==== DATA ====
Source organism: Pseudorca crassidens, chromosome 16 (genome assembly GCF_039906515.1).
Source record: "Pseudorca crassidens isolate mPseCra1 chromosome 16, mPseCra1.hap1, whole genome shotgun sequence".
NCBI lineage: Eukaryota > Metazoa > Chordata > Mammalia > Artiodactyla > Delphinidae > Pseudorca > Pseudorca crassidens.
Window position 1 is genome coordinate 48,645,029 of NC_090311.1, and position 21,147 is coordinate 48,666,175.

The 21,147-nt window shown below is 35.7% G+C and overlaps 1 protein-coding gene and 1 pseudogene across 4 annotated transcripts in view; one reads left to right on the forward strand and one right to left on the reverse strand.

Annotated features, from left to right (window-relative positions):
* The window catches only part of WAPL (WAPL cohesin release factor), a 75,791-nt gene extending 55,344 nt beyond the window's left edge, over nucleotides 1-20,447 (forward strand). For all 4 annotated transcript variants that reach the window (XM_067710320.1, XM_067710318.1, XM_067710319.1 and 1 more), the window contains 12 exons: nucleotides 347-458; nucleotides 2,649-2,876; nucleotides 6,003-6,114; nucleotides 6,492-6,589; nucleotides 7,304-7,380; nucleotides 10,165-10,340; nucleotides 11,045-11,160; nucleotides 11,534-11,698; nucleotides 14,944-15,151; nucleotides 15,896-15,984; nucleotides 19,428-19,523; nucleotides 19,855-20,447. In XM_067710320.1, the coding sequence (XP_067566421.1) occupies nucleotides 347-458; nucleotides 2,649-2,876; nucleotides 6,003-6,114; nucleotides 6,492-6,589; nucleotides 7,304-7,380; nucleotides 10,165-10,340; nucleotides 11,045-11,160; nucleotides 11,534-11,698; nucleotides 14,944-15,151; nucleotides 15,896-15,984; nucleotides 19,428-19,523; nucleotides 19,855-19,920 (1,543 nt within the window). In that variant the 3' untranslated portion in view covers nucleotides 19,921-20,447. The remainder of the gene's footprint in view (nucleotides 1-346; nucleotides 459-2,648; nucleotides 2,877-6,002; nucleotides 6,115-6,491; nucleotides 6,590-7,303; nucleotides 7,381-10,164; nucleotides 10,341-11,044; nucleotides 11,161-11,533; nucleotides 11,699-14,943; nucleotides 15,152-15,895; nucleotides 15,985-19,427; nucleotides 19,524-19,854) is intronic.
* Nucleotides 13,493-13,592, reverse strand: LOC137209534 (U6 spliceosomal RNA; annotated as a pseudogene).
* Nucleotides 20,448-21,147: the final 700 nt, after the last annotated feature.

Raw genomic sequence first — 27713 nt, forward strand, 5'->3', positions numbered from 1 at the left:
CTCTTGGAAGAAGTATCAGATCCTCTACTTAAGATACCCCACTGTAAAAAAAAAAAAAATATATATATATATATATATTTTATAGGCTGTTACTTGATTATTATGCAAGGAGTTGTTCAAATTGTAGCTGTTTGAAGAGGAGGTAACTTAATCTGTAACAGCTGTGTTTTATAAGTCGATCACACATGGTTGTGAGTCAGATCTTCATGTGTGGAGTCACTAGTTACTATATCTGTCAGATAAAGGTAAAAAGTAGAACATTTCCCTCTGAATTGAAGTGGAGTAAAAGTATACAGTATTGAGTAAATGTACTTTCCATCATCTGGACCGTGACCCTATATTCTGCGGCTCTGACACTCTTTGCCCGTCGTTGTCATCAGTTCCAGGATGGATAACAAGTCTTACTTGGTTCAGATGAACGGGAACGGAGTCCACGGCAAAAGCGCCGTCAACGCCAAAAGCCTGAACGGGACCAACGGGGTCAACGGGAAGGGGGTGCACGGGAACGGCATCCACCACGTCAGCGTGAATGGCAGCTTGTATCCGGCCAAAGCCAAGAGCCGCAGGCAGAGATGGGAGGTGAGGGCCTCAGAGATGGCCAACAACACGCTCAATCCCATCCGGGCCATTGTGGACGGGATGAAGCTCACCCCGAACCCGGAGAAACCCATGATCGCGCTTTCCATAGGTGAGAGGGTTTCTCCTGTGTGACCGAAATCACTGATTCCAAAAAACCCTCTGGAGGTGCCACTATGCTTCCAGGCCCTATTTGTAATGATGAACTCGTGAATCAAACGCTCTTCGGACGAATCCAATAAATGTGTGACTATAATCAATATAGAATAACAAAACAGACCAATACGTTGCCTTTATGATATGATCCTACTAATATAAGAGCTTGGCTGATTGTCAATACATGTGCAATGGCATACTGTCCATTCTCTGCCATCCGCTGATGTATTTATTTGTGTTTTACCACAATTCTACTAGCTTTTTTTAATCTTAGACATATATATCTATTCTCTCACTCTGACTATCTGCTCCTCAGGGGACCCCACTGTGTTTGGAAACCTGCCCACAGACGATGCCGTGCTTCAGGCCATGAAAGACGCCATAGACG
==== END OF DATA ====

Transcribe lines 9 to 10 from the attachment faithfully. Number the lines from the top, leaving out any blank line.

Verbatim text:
* Nucleotides 20,448-21,147: the final 700 nt, after the last annotated feature.

Raw genomic sequence first — 27713 nt, forward strand, 5'->3', positions numbered from 1 at the left: